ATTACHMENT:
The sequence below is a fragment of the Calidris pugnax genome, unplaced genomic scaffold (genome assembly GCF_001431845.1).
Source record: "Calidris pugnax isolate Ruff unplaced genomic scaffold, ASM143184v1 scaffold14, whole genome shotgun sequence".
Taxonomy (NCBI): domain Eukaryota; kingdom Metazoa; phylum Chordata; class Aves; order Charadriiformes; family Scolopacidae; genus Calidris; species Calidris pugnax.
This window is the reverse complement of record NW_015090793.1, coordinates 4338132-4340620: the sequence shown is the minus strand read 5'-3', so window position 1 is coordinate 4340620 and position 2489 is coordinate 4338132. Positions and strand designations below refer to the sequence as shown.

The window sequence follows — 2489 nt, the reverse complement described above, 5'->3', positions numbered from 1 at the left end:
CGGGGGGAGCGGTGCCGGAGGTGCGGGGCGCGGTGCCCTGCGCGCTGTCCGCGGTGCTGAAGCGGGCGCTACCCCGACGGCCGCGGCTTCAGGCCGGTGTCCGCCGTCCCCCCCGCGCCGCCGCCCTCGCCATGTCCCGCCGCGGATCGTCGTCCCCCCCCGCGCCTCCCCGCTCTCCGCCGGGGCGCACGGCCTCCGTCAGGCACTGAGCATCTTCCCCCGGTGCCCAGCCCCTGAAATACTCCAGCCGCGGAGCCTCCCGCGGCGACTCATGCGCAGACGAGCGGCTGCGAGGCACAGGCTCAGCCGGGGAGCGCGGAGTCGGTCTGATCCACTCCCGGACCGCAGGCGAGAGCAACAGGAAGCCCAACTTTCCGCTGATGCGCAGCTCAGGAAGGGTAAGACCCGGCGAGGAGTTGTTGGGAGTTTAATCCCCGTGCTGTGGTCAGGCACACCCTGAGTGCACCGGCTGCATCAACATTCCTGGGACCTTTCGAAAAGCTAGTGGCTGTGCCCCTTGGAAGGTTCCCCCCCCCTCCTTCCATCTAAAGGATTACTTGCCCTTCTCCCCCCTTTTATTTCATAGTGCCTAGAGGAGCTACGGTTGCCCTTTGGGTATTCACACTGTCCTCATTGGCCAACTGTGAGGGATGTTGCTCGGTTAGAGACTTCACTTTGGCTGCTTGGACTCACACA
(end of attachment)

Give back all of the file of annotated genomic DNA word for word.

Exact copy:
The sequence below is a fragment of the Calidris pugnax genome, unplaced genomic scaffold (genome assembly GCF_001431845.1).
Source record: "Calidris pugnax isolate Ruff unplaced genomic scaffold, ASM143184v1 scaffold14, whole genome shotgun sequence".
Taxonomy (NCBI): domain Eukaryota; kingdom Metazoa; phylum Chordata; class Aves; order Charadriiformes; family Scolopacidae; genus Calidris; species Calidris pugnax.
This window is the reverse complement of record NW_015090793.1, coordinates 4338132-4340620: the sequence shown is the minus strand read 5'-3', so window position 1 is coordinate 4340620 and position 2489 is coordinate 4338132. Positions and strand designations below refer to the sequence as shown.

The window sequence follows — 2489 nt, the reverse complement described above, 5'->3', positions numbered from 1 at the left end:
CGGGGGGAGCGGTGCCGGAGGTGCGGGGCGCGGTGCCCTGCGCGCTGTCCGCGGTGCTGAAGCGGGCGCTACCCCGACGGCCGCGGCTTCAGGCCGGTGTCCGCCGTCCCCCCCGCGCCGCCGCCCTCGCCATGTCCCGCCGCGGATCGTCGTCCCCCCCCGCGCCTCCCCGCTCTCCGCCGGGGCGCACGGCCTCCGTCAGGCACTGAGCATCTTCCCCCGGTGCCCAGCCCCTGAAATACTCCAGCCGCGGAGCCTCCCGCGGCGACTCATGCGCAGACGAGCGGCTGCGAGGCACAGGCTCAGCCGGGGAGCGCGGAGTCGGTCTGATCCACTCCCGGACCGCAGGCGAGAGCAACAGGAAGCCCAACTTTCCGCTGATGCGCAGCTCAGGAAGGGTAAGACCCGGCGAGGAGTTGTTGGGAGTTTAATCCCCGTGCTGTGGTCAGGCACACCCTGAGTGCACCGGCTGCATCAACATTCCTGGGACCTTTCGAAAAGCTAGTGGCTGTGCCCCTTGGAAGGTTCCCCCCCCCTCCTTCCATCTAAAGGATTACTTGCCCTTCTCCCCCCTTTTATTTCATAGTGCCTAGAGGAGCTACGGTTGCCCTTTGGGTATTCACACTGTCCTCATTGGCCAACTGTGAGGGATGTTGCTCGGTTAGAGACTTCACTTTGGCTGCTTGGACTCACACA